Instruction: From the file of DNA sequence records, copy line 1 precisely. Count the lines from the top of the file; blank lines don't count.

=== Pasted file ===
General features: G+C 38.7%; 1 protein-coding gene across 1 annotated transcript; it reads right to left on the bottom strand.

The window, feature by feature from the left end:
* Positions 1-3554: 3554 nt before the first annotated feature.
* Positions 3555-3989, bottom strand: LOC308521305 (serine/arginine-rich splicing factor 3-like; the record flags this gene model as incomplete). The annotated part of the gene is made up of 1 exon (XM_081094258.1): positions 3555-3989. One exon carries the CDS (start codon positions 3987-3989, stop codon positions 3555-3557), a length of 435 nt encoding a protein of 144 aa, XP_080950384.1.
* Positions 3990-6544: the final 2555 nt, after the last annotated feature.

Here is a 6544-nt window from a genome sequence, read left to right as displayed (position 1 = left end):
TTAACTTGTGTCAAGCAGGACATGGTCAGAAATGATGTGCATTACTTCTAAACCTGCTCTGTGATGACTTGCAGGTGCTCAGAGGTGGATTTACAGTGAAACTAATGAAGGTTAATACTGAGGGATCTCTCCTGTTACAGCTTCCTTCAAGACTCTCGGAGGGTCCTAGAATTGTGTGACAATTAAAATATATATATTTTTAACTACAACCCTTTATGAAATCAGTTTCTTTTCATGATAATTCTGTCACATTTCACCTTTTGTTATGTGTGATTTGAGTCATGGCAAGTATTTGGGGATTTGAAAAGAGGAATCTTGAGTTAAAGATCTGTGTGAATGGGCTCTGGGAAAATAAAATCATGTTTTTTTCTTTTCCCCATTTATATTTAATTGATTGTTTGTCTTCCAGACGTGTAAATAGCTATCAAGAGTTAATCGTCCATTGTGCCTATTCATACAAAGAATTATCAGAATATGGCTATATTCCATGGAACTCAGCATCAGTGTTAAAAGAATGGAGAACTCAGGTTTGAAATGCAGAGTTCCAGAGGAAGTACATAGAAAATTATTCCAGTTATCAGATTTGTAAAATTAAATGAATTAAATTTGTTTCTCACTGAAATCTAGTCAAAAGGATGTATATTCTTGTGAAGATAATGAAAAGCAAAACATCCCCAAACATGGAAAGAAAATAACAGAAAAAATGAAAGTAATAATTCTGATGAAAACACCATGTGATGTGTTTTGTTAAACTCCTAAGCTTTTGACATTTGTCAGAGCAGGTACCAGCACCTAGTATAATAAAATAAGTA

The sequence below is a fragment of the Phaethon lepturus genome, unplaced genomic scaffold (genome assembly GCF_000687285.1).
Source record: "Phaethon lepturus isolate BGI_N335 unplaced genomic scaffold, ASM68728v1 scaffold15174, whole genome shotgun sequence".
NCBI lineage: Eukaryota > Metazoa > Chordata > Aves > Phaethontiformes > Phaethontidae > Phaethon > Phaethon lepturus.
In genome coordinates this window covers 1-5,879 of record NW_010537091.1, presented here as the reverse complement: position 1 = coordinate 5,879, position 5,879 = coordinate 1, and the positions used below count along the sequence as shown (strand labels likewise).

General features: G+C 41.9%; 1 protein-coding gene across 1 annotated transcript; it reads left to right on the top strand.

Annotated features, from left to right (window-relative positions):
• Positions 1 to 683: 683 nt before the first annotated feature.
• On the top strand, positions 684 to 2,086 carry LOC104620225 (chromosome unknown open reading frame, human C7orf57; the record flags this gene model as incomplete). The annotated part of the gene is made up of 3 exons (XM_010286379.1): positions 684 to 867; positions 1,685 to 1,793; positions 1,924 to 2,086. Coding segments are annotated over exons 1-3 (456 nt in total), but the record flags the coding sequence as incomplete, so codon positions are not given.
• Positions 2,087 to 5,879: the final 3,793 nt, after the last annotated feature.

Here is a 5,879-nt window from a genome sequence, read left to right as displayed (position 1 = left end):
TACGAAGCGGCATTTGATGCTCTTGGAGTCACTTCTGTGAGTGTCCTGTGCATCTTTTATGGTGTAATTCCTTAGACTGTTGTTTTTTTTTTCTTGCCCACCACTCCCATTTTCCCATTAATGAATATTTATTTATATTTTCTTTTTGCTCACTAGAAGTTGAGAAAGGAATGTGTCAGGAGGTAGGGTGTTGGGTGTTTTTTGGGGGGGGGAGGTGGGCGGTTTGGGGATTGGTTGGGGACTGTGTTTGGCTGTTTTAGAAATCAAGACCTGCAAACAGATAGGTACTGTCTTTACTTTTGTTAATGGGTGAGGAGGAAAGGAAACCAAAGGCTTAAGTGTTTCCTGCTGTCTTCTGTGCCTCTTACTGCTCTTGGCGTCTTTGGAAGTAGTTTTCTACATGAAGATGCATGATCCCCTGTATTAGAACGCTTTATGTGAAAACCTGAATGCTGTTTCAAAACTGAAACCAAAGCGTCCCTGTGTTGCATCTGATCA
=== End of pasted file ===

General features: G+C 38.7%; 1 protein-coding gene across 1 annotated transcript; it reads right to left on the bottom strand.